Faith – Take 2

It has always been difficult for me to have faith, in almost anything. The disillusionments of childhood, starting with my unreachable older brother, may have had a lot to do with it. Mike is autistic, profoundly retarded and nonverbal. It would have been so much easier to abandon myself to a strong belief, dismissing evidence that does not fit. But I couldn’t seem do that. I just could not accept the basic tenets that give comfort to some; for example some people say everything that happens is ‘god’s will’.

Science and math

I do have faith in the logic and rules of mathematics. But even in this realm faith rears its head. I refer to the work of Kurt Gödel who proved that at the core of any mathematical system, there is an axiom that cannot be proven. My personal paradox in this case is my faith that he is correct. I have not made the effort to understand his proof.

Personal evidence

I realize that my need for proof makes me a skeptic by definition. Would I know proof if I saw it? I have a feeling that somehow I have given and continue to give short shrift to my experiences, not fully taking into account their significance, or blinded to what they mean. I wish I could build a scenario with which I am completely comfortable. My good friend M has done this. I wish I understood how.

Scientific evidence

I just started reading Spook – Science Tackles the Afterlife by Mary Roach. Most of the book is an exploration of the history of scientific (and not so scientific) efforts to understand mysteries of such concepts as reincarnation, near death experiences, the soul, ectoplasm, and so on. Like me, Roach describes having a hard time with faith. In her introduction she mentions that her mother tried to instill faith in her through bible readings and other means. Referring to parables and miracles depicted in the bible she said, “I could not believe that these things had happened because another god, the god who wore lab glasses and knew how to use a slide rule, wanted to know how, scientifically speaking, these things could be possible. Faith did not take, because science kept putting it on the spot.” [1]

The factor that tipped the balance in favor of purchasing this book was the page that I thumbed to in the bookstore. It was the concept of free-floating consciousness, that is, the concept that a brain is not a prerequisite for consciousness. Although this goes against all that I believe, the scientific explanation for consciousness is not completely satisfactory either. One of the scientific hypotheses is that consciousness is an emergent property of the complexity of the brain, with its 100 billion neurons, and astronomically high number of potential connections. Sounds plausible, if not a little hocus pokusy.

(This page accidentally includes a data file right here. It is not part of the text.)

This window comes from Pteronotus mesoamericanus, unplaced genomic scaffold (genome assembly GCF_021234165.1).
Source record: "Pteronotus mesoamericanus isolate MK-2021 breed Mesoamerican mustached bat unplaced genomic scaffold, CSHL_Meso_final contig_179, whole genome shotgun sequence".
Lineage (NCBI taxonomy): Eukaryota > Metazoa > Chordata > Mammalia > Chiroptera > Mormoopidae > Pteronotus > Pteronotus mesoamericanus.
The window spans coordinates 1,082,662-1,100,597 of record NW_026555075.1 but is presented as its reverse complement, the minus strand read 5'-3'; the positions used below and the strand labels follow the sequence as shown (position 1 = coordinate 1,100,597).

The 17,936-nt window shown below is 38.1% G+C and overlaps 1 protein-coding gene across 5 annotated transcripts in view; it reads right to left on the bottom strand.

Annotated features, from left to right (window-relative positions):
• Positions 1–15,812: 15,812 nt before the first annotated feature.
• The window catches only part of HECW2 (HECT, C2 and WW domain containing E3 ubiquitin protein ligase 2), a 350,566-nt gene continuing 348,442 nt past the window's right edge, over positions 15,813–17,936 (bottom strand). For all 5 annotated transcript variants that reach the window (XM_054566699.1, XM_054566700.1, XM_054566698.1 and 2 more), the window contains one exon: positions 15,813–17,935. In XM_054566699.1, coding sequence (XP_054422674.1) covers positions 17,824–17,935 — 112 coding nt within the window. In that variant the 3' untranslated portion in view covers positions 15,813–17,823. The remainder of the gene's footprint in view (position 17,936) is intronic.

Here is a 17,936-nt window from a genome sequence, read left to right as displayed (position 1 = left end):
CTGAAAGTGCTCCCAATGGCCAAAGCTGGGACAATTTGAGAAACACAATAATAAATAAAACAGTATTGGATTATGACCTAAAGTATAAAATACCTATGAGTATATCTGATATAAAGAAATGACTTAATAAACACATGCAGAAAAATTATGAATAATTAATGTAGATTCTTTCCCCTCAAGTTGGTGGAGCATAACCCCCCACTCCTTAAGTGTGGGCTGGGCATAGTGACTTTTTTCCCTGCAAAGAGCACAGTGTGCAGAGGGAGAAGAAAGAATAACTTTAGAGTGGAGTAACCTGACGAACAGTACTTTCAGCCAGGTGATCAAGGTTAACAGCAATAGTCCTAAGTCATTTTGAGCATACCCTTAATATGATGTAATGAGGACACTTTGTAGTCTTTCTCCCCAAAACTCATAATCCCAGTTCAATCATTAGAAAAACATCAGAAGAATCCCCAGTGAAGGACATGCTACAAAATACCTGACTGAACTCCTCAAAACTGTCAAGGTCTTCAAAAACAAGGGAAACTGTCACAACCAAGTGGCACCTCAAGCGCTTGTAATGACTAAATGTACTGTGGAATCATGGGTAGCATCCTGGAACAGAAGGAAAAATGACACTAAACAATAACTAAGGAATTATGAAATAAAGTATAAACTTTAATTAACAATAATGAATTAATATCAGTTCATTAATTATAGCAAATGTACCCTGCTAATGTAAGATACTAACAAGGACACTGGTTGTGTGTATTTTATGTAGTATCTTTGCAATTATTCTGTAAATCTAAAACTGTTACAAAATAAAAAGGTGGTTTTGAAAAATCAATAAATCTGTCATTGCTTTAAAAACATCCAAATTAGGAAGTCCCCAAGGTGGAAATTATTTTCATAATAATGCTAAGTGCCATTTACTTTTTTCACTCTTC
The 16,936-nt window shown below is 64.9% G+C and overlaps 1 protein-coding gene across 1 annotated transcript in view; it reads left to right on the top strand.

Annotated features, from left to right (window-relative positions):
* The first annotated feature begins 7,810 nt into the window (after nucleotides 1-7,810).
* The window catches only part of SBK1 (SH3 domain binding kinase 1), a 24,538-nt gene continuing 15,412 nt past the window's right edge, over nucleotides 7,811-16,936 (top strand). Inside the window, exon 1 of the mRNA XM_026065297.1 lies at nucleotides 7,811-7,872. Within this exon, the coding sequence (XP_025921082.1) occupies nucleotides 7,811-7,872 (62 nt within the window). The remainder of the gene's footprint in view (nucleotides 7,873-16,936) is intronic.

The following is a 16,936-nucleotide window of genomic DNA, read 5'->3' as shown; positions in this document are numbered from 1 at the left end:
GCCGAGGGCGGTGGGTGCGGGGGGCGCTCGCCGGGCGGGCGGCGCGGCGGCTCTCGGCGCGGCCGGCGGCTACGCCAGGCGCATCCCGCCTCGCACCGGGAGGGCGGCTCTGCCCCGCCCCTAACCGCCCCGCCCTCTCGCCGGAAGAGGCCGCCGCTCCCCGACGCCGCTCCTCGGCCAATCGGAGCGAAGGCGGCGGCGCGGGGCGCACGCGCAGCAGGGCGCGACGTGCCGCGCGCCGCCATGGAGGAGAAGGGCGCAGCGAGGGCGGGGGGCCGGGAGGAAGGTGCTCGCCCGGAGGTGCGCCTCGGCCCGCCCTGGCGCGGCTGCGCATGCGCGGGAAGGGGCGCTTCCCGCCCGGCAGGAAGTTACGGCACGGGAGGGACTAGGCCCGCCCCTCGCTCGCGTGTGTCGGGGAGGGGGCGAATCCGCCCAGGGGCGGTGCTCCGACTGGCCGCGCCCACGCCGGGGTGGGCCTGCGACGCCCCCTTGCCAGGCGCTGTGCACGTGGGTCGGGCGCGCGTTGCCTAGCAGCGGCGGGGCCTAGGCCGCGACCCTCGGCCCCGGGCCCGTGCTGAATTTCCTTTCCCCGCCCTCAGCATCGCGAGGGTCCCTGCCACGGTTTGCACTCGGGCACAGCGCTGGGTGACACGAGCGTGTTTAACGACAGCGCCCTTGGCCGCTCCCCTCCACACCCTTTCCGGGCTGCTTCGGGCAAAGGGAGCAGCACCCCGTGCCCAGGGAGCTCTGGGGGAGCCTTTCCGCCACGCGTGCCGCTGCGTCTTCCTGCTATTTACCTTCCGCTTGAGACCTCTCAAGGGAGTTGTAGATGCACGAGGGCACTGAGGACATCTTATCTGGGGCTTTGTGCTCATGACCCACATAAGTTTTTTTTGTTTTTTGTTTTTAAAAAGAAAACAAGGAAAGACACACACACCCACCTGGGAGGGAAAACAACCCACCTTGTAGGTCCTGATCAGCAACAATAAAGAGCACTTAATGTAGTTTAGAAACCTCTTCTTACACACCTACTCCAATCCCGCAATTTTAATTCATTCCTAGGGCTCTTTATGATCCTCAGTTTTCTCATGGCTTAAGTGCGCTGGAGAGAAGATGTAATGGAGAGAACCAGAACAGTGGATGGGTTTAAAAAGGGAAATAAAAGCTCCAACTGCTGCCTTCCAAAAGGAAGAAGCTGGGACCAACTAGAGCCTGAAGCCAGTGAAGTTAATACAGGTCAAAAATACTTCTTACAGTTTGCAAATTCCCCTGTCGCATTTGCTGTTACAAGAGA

When push comes to shove

Perhaps my faith is in the weird world of quantum mechanics, where anything seems possible. To me, it seems a catch all for what I don’t understand. And besides, it is math and science! On the final page of Spook, Roach quotes an e-mail she received from Len Finegold, a physicist at Drexel University in response to her questions about quantum physics in relation to theories of consciousness. He said: “Please beware, there are a lot of people who believe that just because we don’t have an explanation for something, it’s quantum mechanics.”

Guilty as charged.

Which brings me back to square one, I don’t have faith except for the logic of mathematics and science, but when that fails me, I look to Gödel’s proof and quantum mechanics both of which I only have a nodding acquaintance with, not a thorough understanding.

So I suppose I do have faith of a sort. However it is ungrounded; based on proofs and conjectures that I accept as possible, without going through the meticulous process of understanding them fully.

I find this very unsettling.

[1] Roach, M. Spook – Science Tackles the Afterlife New York: W.W. Norton & Company 2006

One thought on “Faith – Take 2

  1. I guess my main motivation for finding my own science if you like, is that I was never accepted into the ‘normal ‘scientific’ fold because I was female and thus not seen as clever enough to understand such complex theories and equation. Mostly it was because it didn’t interest me in the way that it clearly fascinated my brother, also there was much of it that just didn’t feel right to me. There was a lot it seemed that science and mathematics could not explain, and that’s what I wanted to explore, so I did in the best way I knew how, I read every book I could get my hands on a very broad range of subjects. I wrote a lot, experimented a lot with new concepts, in fact until I was blue in the face in some cases, travelled a lot, met many people, experienced life with my analytical filter always on. Sooner or later you begin to connect the dots and a picture emerges that consolidates all of that learning, but it has already taken a lifetime for me. All this knowledge has somehow congealed into the form that I now currently inhabit, so that in some ways I do exhibit faith in myself. That’s become a very tricky word of late has it not?
    Great post Jack. I must read the preceding posts!

    Warmest regards, your friend

Leave a Reply

%d bloggers like this: